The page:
Letter: Reader questions reasons behind coyote hunt

To the editor:

In response to the recent coyote hunting tournament around Greenfield, most animals are considered nuisance animals in the eyes of agrarian society. Given the history of hunting in America, everything that hunters say or do should automatically be questioned. They have made too many mistakes, are not entirely wise to wildlife management decisions and have yet to fully redeem themselves of their former transgressions.

Maybe coyotes need some culling, but they are currently just about the only wildlife left around here besides the deer. I hope it is for reasons of balance and less about the cash prizes, promoting their businesses or the pleasures of doing so.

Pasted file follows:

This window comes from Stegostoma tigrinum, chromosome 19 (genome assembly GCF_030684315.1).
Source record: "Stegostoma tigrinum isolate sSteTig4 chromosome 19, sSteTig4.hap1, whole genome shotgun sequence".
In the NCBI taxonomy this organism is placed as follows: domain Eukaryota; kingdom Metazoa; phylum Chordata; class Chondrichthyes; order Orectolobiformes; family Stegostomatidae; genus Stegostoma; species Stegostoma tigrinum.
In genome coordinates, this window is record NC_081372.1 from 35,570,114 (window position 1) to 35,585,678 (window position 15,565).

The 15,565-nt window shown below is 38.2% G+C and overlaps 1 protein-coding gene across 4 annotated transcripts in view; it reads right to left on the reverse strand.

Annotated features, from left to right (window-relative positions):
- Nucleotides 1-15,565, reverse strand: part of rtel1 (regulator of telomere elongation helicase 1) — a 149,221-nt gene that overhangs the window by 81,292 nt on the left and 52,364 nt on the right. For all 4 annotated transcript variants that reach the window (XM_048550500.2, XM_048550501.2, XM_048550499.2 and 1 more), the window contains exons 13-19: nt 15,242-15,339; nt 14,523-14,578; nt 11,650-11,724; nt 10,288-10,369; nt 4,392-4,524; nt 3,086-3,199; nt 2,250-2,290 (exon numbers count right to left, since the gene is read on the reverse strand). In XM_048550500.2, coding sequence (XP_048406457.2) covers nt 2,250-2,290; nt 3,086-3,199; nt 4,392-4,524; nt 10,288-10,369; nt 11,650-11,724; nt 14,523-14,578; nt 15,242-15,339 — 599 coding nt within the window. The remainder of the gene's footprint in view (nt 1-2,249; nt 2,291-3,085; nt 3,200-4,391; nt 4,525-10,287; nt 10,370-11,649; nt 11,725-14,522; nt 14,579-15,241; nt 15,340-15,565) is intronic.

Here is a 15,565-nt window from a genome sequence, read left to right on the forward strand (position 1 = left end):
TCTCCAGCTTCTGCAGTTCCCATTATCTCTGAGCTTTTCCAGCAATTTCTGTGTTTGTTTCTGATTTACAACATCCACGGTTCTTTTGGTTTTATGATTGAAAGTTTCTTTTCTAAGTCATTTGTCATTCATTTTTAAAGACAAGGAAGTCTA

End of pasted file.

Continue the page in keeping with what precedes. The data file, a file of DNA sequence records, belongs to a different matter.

If they exterminate most of our coyotes, will they be reintroducing other native animals back into the county? Will they be advocating for habitat restoration? Will they be promoting a healthier diversity? Will they be doing anything other than the removal of yet another species?

I remember long ago when someone tried to reintroduce turkeys around Blue River; they didn’t take. They should have tried again, and with more, but it’s very possible they were hunted.

Indiana laws and regulations are inadequate to protect species of limited numbers. It is considered legal to hunt any game animal regardless of its population density, but try explaining that to the Department of Natural Resources.

Adam Cooper